Regarding the significance of phox2 expression in the visceral nervous system, any interpretation of the data in terms of a simple one-to-one cell type homology is difficult. Obviously, the set of vertebrate phox2+ neurons is quite diverse, encompassing many different types of viscero-sensory as well as viscero-motor neurons, with divergent embryological origins, functions, innervation and target sites. Which of these would correspond to any of the mollusk neurons, which, among others, innervate mollusk-specific organs such as the mantle or the osphradia, special kinds of respiratory organ? Nomaksteinsky and colleagues refer to the concept of ‘deep homology’ (which implies the re-use of a conserved master regulator in evolution, leading to a similar cell fate)  to explain the common usage of phox2 (and also brn3) in vertebrate versus mollusk visceral neurons. The shared expression of phox2 would then merely reflect the conservation of a particular phenotypic trait that visceral neurons have in common and that is downstream of phox2, for example ‘to direct axonal projections towards somatic versus visceral targets’, as the authors propose. In their favor previous studies showed that the over-expression of phox2 in non-visceral cells suffices to induce a visceral-motor axon phenotype ; and in phox2 knockout mice visceral-sensory neurons change their axonal projections to those of somatic-sensory neurons . Also, the authors argue that both the viscero-motor autonomic ganglia in vertebrates and the stellate ganglion in cephalopods are considered new characters (synapomorphies) and thus should not find a counterpart outside the respective groups; yet, they both express phox2. Once they evolved, the partaking neurons of these ganglia might have started to express phox2 anew, thus becoming visceral and connecting to the pre-existing visceral circuits. However, this interpretation is problematic, too. It is hard to see what the highly diverse population of phox2+ neurons in vertebrates and mollusks has in common as a purely ‘visceral’ feature that could guide their proper interconnection not only as presynaptic neurons (that could be partially explained by the downstream expression of axonal guidance molecules, such as neural cell adhesion molecules) but also as postsynaptic neurons, targeted by pre-existing visceral neurons. Also, one would have to assume that ‘de novo’ evolving visceral neurons would start projecting to their new visceral targets from one generation to the next, once phox2 is activated (by a cis-regulatory change), leaving little room for gradual evolution.
An alternative explanation might be the recently proposed ‘division of labor’ scenario . This scenario assumes that neurons that partake in a given circuit have arisen by segregation of cellular functions to different sister cell types, which diverge but remain interconnected by axons. This concept allows for neuron types to be gradually relocated to remote locations during evolution. To stay with the example mentioned by the authors, the phox2+ first order (presynaptic) motor neurons of the palliovisceral ganglion and second order (postsynaptic) visceral-motor neurons of the stellate ganglion might have arisen from a single visceral neuron by cell type duplication. Then, the resulting post-ganglionic type would have been relocated to the periphery while the resulting pre-ganglionic neuron might have remained in the palliovisceral ganglion. This concept implies that there is not a simple one-to-one but rather a many-to-many homology-relationship between phox2 neuron types of the circuits compared.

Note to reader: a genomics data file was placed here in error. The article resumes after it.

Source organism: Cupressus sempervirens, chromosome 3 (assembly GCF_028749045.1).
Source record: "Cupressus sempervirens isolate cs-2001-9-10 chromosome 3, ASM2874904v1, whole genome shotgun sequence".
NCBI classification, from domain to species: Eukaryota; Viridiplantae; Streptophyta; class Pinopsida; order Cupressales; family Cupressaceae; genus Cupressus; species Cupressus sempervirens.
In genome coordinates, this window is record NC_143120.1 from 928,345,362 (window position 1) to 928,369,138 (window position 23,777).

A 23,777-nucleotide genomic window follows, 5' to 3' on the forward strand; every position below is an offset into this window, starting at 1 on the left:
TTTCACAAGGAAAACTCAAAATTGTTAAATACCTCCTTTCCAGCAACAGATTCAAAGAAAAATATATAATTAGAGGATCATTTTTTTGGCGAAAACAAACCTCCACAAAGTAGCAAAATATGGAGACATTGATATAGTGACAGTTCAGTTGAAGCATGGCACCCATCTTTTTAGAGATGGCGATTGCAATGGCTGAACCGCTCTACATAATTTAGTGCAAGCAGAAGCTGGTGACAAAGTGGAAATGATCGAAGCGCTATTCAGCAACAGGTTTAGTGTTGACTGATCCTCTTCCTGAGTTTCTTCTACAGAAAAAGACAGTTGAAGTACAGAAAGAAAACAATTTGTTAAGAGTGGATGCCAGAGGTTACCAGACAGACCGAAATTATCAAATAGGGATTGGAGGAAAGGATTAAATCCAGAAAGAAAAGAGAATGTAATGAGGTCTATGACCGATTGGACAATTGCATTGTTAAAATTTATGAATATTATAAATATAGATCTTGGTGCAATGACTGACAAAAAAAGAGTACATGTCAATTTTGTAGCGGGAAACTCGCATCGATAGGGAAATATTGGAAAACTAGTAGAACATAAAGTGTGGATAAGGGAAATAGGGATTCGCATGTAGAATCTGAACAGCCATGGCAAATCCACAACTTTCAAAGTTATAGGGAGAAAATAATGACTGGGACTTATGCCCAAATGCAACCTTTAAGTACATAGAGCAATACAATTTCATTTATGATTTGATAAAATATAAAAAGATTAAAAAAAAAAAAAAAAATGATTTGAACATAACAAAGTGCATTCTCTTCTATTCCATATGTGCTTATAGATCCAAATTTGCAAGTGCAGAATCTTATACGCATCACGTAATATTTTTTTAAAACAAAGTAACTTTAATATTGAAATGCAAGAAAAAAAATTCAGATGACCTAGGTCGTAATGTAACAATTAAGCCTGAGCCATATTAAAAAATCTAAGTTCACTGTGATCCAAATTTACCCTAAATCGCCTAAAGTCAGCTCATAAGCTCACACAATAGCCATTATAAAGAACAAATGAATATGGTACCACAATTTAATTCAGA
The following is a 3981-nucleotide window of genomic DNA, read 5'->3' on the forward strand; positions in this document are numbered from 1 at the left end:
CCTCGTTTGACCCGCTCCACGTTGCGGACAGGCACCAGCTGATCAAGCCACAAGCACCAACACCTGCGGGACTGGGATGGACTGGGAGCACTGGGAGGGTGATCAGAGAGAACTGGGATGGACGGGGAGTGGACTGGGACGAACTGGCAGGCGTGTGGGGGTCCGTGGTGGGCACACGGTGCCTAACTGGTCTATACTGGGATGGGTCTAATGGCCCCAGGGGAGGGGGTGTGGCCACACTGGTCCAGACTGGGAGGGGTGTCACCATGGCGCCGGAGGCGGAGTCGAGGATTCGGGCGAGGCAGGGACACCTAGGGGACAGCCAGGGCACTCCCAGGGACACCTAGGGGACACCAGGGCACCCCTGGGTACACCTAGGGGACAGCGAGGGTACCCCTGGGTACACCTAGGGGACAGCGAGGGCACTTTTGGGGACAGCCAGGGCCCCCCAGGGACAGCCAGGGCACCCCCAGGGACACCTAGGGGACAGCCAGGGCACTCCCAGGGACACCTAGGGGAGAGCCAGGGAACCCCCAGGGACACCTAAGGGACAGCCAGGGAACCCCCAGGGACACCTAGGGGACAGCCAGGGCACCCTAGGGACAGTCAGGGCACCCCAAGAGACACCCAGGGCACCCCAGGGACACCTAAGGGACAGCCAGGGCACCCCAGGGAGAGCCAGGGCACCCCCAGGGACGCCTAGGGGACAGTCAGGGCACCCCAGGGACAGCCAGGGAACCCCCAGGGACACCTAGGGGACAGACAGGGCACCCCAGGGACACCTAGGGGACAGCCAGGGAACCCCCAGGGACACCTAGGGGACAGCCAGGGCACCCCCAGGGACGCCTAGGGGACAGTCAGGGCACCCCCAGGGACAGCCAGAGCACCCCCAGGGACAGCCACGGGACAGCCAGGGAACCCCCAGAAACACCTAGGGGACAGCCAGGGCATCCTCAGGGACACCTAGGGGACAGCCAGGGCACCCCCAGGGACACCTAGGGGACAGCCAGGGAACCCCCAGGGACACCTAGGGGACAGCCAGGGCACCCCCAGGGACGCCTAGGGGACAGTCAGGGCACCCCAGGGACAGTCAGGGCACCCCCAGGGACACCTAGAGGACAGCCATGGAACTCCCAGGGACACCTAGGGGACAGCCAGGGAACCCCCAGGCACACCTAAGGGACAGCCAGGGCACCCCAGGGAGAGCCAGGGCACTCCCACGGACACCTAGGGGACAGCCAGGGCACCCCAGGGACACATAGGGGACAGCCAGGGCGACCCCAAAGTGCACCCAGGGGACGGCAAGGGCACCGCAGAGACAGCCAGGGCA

The work of Nomaksteinsky et al. raises additional interesting questions regarding the evolution of the somatic-visceral dualism. If both systems were in place in stem bilaterians, did they evolve independently or by duplication from a single, simple sensory-motor precursor circuit? And what were the most ancient sensory modalities and motor outputs of these two circuits, once they evolved? The most fascinating perspective comes from the fact that the urbilaterian ancestor was a marine animal as this has profound implications for what is regarded as external (somatic) and internal (visceral). In the marine world, the canonical viscero-sensory stimuli were clearly external: osmolarity, pH, pO2 and pCO2 reflect the quality of the surrounding water and thus inform the organism about the environment, the milieu extérieur (see above). Moreover, the chemical sense of taste, considered visceral by function and molecular identity, can also be regarded as ‘external’, as it informs about food. This would imply that both the ancient urbilaterian ‘visceral’ and ‘somatic’ circuits were in fact conveying information from the exterior. It appears that this environmental information has simply been ‘sorted’ into divergent circuits with regard to its (differential) downstream effect. For example, the somatic circuit processed all information relevant for locomotion (that is, mechanical stimuli and olfaction); part of the visceral circuit instead processed chemical information relevant for feeding and accordingly controlled the movement of the gut. Other parts of the ‘visceral’ circuit, however, might have integrated information regarding water quality, gas levels and pH into a - yet unknown - ancient effector system. Future work in simple marine invertebrates should elucidate these fascinating questions further.